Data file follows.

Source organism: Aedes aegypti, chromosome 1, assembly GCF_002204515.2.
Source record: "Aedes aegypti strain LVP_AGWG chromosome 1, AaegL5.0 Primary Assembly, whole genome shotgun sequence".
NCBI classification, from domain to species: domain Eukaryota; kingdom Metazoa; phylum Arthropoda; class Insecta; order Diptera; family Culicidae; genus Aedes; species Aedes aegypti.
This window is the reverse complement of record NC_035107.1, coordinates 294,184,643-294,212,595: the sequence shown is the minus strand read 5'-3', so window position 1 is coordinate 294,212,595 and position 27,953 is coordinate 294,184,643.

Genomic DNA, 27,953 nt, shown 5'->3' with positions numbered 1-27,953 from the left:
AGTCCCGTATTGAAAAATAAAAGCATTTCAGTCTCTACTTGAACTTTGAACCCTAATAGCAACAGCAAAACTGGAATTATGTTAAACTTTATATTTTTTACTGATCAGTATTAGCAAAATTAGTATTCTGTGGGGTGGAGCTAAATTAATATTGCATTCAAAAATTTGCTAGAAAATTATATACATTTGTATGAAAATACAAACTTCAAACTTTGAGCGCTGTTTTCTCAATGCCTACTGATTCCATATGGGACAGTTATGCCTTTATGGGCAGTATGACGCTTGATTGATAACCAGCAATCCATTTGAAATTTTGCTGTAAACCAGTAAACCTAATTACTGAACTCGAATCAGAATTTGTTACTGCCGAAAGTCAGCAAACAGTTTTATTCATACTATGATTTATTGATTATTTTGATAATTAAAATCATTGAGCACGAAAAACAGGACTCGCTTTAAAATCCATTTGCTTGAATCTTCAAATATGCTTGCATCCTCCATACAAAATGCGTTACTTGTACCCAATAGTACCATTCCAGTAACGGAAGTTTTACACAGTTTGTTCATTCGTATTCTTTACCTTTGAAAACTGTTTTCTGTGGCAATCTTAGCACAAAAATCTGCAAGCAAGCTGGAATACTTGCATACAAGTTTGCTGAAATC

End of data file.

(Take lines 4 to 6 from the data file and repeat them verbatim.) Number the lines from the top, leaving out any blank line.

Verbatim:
This window is the reverse complement of record NC_035107.1, coordinates 294,184,643-294,212,595: the sequence shown is the minus strand read 5'-3', so window position 1 is coordinate 294,212,595 and position 27,953 is coordinate 294,184,643.

Genomic DNA, 27,953 nt, shown 5'->3' with positions numbered 1-27,953 from the left:
AGTCCCGTATTGAAAAATAAAAGCATTTCAGTCTCTACTTGAACTTTGAACCCTAATAGCAACAGCAAAACTGGAATTATGTTAAACTTTATATTTTTTACTGATCAGTATTAGCAAAATTAGTATTCTGTGGGGTGGAGCTAAATTAATATTGCATTCAAAAATTTGCTAGAAAATTATATACATTTGTATGAAAATACAAACTTCAAACTTTGAGCGCTGTTTTCTCAATGCCTACTGATTCCATATGGGACAGTTATGCCTTTATGGGCAGTATGACGCTTGATTGATAACCAGCAATCCATTTGAAATTTTGCTGTAAACCAGTAAACCTAATTACTGAACTCGAATCAGAATTTGTTACTGCCGAAAGTCAGCAAACAGTTTTATTCATACTATGATTTATTGATTATTTTGATAATTAAAATCATTGAGCACGAAAAACAGGACTCGCTTTAAAATCCATTTGCTTGAATCTTCAAATATGCTTGCATCCTCCATACAAAATGCGTTACTTGTACCCAATAGTACCATTCCAGTAACGGAAGTTTTACACAGTTTGTTCATTCGTATTCTTTACCTTTGAAAACTGTTTTCTGTGGCAATCTTAGCACAAAAATCTGCAAGCAAGCTGGAATACTTGCATACAAGTTTGCTGAAATC